Saturday, October 29, 2011

Album Review: "The Cant Resurrection" by A.M. Breakups

1. Chapter 1
The Cant Resurrection starts off with a looming, detective drama-esque instrumental with heavy piano riffs and haunting synths. A funky guitar and consistent tambourine jingle adds another layer, and in some ways, a different side to the beat, as if it had an alternate personality. The atmosphere and depth of this beat is a prime example of AM Breakups’ ability to hold his own without any vocals at all on a track.

2. Reference; Utica, NY 1951
In what is sonically a natural progression from track 1, “Reference” continues the theme of bi-polar instrumentation. The somber piano battles the upbeat, chopped up drum loop for the entirety of this beat while ambient cries streak across the backdrop.

3. Amphetamine ft. Teddy Faley
This beat gives me the feeling of being at the secret back room of a Shanghai opium den. Oh yes. Volume-wise, Teddy’s vocals take a slight backseat to AM’s instrumentation which can be expected from a producer’s album. Breakups definitely has the producing skill to get away with it, but the meticulous engineer in me wishes Teddy’s vox were up a decibel or two.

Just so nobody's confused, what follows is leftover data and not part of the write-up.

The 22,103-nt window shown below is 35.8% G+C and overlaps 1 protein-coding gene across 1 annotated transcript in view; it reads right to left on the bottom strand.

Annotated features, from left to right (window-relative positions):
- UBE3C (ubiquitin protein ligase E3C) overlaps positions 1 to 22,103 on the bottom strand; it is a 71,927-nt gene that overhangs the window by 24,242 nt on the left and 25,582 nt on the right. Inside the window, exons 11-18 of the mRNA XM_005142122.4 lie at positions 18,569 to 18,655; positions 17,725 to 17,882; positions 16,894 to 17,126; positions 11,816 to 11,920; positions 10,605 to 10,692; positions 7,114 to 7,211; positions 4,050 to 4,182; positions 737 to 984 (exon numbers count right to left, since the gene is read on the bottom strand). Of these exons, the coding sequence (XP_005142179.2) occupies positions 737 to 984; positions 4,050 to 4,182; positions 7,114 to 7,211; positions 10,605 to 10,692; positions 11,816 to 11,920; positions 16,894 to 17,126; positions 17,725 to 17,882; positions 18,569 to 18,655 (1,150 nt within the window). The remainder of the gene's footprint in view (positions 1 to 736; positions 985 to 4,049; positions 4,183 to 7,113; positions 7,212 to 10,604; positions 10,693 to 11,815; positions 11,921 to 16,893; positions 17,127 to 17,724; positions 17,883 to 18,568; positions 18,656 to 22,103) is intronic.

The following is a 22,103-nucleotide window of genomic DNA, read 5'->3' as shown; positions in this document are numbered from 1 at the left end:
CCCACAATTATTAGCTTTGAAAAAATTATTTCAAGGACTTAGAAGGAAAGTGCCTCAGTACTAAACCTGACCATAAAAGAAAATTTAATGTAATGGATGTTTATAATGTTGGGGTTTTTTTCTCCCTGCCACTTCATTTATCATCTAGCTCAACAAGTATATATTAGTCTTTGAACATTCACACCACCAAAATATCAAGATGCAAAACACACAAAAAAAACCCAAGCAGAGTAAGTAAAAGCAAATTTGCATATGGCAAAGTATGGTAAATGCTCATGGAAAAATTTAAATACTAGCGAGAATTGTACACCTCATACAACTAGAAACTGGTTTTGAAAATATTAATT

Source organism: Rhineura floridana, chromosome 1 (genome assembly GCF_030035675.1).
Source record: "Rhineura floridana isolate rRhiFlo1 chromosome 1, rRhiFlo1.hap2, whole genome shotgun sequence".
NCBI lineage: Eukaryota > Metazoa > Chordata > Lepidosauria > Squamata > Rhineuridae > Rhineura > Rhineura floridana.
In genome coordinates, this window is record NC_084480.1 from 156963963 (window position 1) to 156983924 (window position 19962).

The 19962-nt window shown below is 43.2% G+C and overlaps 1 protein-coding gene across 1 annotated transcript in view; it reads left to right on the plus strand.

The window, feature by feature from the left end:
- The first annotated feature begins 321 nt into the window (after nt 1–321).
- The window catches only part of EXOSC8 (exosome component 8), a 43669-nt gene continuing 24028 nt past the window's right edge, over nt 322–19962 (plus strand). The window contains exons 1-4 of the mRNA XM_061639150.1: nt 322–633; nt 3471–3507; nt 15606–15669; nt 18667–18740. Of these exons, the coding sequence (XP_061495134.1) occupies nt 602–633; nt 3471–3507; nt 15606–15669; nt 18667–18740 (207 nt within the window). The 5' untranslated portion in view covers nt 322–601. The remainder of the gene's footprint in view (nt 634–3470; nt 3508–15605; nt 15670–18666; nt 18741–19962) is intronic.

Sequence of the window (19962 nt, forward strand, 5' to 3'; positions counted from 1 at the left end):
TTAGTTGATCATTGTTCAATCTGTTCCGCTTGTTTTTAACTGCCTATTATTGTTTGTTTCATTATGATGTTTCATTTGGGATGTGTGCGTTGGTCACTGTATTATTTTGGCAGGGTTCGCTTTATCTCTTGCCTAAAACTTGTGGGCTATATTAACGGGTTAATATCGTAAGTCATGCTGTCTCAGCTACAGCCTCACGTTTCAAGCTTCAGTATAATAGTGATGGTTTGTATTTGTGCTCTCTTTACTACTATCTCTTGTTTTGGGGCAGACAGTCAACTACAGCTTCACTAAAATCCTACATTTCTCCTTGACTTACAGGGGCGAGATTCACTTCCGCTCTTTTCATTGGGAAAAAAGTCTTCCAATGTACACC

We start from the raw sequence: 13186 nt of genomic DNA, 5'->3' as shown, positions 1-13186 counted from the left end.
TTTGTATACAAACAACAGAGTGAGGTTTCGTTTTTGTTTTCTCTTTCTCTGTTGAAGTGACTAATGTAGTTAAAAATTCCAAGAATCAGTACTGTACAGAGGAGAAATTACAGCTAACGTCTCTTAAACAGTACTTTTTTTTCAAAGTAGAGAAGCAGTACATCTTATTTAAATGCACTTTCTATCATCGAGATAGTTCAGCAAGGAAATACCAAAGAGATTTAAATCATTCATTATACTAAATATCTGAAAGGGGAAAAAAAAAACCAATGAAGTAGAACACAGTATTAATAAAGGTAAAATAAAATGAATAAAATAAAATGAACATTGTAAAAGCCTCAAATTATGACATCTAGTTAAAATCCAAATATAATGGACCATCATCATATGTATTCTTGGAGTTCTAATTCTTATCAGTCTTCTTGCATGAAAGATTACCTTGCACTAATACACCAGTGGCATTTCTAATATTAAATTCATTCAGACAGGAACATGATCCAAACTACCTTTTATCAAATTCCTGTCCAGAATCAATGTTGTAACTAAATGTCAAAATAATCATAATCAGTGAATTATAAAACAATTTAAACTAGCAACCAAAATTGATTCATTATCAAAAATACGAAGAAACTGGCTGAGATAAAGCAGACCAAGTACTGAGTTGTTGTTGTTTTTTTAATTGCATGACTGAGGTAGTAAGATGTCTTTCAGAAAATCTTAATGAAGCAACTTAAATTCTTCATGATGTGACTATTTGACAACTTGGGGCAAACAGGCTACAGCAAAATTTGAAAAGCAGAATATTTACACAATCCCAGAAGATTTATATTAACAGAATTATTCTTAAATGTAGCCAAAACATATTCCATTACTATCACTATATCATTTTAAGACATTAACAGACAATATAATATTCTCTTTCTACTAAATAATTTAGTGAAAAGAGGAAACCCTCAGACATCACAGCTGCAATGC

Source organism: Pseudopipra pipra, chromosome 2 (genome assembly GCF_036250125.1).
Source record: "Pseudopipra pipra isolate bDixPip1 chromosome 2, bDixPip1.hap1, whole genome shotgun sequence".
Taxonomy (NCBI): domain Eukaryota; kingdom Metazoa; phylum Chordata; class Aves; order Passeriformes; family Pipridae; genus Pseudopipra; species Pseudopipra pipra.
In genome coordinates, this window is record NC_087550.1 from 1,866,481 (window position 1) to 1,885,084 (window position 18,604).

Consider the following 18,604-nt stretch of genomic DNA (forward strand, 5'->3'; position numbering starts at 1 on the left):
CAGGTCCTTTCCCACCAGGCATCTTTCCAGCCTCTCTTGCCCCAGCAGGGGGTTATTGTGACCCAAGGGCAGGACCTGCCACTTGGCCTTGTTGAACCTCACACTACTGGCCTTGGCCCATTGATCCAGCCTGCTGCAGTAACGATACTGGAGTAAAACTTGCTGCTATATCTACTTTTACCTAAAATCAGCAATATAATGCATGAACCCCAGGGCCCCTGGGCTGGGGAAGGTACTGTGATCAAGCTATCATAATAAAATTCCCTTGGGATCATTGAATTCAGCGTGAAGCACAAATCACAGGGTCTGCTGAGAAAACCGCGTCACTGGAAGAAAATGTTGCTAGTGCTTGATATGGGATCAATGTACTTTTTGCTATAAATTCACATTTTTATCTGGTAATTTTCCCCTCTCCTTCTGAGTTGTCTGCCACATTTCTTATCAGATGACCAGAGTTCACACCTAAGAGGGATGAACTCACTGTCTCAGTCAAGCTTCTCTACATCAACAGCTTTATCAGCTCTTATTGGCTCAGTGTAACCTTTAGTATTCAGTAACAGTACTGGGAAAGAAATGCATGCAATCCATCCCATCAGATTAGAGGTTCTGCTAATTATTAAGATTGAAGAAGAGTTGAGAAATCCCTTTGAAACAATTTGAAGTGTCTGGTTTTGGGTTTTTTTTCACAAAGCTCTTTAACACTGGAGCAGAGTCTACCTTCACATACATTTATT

Faley’s strong suit is clearly his expansive range of emotion in his delivery. With a flow purely poetic and almost spoken word-like, Teddy proves you don’t need to overcomplicate your rhymes in order to have lyrical depth. Also, his engineering style in itself is used as a tool to further the meaning in his words. “I bought a drink for every person in that bar, but said I wasn’t going nowhere, and I wasn’t going nowhere far”. My favorite line in this track is: “There’s no point in a staring contest won by anyone not paying mind”.

4. Dreams ft. V8 & Eleven
“Dreams” starts off in an instant with the ramblings of V8 which can be perceived as either complete insanity or pure, uncut genius depending on the listener. One major gripe I have with V8’s flow is that he spits incredibly fast, which would be fine if his lyrics weren’t so galactically abstract. Most of his verse sounds like pure gibberish at first listen, and it doesn’t help that his vocals are a couple decibels too low. However, you can’t deny his unique delivery and content. He’s clearly talking about SOMETHING, and convincingly too, it just may be too much for the normal mind to process.